Located about 40 miles northeast of the city of Adelaide, Barossa, a 1,970 square kilometer region which encompasses the Barossa Valley and Eden Valley, is South Australia’s best known wine region. It is famous for its opulent red wines--especially Shiraz. Other full-bodied reds such as Cabernet Sauvignon and Grenache are produced, as are some wonderful premium white wines including Riesling, Semillon, and Chardonnay. Wine-making has been an industry in the region since 1842, and many of the vineyards and wineries that exist today are run by sixth-generation owner/producers. The oldest Shiraz vineyard is planted at Barossa's Langmeil Winery.
Barossa has two basic soil types; brown, loamy sand to clay loam and more sandy light-brownish-grey to dark-grey- brown soils. Both produce low yields of high quality grapes. The area is also characterized by large diurnal temperature variation (the variation in temperature that occurs from the highs of the day to the lows at night.)
Early settlers in the area first experimented by planting Riesling grapes on the warm valley floor. Distilling the Riesling to produce brandy brought about a period in which fortified wines of the region became extremely popular. Simultaneously, dark grapes, in particular Shiraz and Grenache, began to be planted at various altitudes, taking advantage of different micro climates.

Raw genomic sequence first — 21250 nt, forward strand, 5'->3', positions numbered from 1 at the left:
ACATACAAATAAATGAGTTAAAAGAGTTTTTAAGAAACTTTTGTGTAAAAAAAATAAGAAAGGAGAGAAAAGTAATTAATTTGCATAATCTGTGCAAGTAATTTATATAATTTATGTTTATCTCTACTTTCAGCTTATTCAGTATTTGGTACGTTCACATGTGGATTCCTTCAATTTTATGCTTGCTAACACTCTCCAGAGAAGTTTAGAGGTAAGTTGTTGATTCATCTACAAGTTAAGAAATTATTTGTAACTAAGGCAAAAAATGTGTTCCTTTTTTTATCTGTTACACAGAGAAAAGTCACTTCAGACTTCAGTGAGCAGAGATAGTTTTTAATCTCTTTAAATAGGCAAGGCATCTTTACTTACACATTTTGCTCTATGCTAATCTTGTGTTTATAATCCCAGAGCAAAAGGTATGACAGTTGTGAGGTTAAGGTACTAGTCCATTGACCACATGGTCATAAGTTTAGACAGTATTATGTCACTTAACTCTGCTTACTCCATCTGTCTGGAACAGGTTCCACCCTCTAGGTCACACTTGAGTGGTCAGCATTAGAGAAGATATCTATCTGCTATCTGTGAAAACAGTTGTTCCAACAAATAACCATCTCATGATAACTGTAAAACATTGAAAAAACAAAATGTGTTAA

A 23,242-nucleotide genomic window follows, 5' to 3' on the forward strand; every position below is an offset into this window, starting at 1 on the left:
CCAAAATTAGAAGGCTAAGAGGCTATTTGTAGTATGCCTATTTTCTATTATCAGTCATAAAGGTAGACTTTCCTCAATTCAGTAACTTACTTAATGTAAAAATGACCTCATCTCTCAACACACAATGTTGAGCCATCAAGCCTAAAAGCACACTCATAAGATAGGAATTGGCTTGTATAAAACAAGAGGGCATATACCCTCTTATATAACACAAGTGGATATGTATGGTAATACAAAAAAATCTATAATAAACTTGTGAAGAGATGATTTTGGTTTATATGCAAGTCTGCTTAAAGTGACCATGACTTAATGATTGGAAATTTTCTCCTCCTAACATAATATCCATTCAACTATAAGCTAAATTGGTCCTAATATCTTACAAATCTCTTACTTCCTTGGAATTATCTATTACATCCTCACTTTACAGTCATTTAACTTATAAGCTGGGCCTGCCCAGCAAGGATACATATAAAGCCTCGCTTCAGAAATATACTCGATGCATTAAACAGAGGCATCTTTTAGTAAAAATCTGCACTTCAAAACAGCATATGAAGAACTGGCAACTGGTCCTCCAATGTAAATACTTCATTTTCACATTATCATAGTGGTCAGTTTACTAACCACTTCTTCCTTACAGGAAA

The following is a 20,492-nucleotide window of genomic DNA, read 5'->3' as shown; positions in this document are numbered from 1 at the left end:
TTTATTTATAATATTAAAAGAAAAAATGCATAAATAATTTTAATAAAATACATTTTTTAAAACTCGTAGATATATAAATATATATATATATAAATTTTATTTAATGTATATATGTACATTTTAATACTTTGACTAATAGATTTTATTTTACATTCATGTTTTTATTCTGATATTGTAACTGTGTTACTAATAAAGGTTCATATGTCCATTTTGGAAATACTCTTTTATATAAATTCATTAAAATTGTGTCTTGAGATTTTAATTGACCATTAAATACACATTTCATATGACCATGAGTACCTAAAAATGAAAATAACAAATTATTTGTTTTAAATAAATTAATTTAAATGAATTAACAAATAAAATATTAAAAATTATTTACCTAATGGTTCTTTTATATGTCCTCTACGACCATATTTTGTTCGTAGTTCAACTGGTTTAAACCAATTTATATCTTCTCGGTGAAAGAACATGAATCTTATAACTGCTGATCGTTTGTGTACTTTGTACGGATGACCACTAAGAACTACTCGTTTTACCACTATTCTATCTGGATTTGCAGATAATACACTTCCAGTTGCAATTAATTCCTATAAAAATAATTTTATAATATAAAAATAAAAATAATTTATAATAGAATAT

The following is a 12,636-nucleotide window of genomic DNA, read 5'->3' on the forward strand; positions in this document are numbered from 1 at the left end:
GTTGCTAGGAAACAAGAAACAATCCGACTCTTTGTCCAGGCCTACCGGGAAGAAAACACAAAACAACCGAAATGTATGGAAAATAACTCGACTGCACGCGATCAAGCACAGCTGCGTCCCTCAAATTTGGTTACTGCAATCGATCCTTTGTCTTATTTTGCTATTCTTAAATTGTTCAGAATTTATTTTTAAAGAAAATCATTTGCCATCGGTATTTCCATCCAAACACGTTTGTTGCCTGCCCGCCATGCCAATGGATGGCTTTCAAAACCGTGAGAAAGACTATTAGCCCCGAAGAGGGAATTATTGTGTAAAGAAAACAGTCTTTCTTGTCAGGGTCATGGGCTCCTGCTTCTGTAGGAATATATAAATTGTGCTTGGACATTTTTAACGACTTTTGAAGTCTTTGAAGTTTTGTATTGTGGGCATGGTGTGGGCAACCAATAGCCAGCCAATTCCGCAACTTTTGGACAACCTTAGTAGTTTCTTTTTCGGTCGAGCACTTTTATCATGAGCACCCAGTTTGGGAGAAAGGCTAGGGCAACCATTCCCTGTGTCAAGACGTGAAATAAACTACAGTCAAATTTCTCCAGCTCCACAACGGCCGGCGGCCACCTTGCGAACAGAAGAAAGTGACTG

Not until the 1980s did Australian Shiraz gain international recognition. In the late 20th century, several family wineries specializing in old vine Shiraz wines began marketing exceptional, full-bodied reds that have become the signature premium wines of the region. Barossa Shiraz is the most widely exported premium wine of Australia, representing more than a quarter of total international sales by value. About 75% of this region's Shiraz bottles are shipped to the U.S., the U.K., Canada, New Zealand, and Switzerland.
For more on Barossa Shiraz, click here.
Photo courtesy of the Barossa Grape & Wine Association (www.barossa.com)